The picture used in my Blue Fur PHO post could have easily included everyone had a wide angle lens like this one been used. There wasn't very much room in the restaurant so it was tough for any conventional fixed lens camera to be able to get the shot. This is a great lens that's an absolute must have for any photographer that shoots portraits or in crowded environments. That and the Nikon 18-200mm DX VR that I'll be playing with soon. I'm not a pro photographer by any means, but I know that this was money well spent based on the results. I know that I'll be able to take many great pictures without worrying about someone walking in front of my shot.

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  • I'm using a Tamron 17-50 f2.8 right now as my primary lens for my 400D. It's a great lens for the price and suits my needs...I love shooting WA so I might have to consider a 10-22 for later!

  • Well I just bought a Canon S3 IS. I might have to look into something like this for my new camera before the next CES. Will save me the temptation of grabbing and moving people manually when they just decide to stop and stand right infront of my camera. Last time I checked I wasn't invisible (I'm not exactly a small guy) so I failed to see how they could miss me, but they were doing it.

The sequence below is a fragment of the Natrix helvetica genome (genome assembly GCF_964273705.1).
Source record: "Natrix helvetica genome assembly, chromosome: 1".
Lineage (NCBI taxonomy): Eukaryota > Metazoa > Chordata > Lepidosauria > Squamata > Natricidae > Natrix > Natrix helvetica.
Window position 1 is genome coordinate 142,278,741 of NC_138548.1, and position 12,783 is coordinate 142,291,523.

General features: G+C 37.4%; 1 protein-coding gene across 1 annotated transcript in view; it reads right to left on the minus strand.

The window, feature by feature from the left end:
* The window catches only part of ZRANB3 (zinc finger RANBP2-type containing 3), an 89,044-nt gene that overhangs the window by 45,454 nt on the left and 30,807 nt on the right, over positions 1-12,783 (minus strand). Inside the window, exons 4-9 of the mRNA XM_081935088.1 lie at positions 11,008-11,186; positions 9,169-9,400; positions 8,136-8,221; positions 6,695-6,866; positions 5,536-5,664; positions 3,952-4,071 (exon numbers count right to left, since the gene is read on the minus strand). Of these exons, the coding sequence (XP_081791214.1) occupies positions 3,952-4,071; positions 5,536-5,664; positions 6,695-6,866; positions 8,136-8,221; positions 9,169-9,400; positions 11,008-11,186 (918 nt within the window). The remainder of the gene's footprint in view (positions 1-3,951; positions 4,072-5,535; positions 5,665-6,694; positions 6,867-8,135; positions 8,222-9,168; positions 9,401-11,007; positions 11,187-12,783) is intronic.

• That looks like a really cool lens. Photography is something I have as a goal to get more involved with but right now I just cannot swing the cost of a nice camera and lens, so I put up with my old Canon Powershot that has some issues.

  • Ed: Yup, the Tamron 28-75 is exactly what I use as a backup.

    Michael: At 28mm the S3 IS is already quite a bit wider than most point-and-shoot (which are usually 35mm). My point and shoot is also 28mm, and it really helps with shots! 35mm is far too narrow for a point and shoot camera, IMO, so it's pretty stupid that most cameras use this range.

    BTW: Your Inline Comments thingy is broken Stephen

    • Strange. I'm replying to your comment right now. Where are you commenting from? It doesn't work on the inline comments. It's an issue with the template. I might just remove the inline.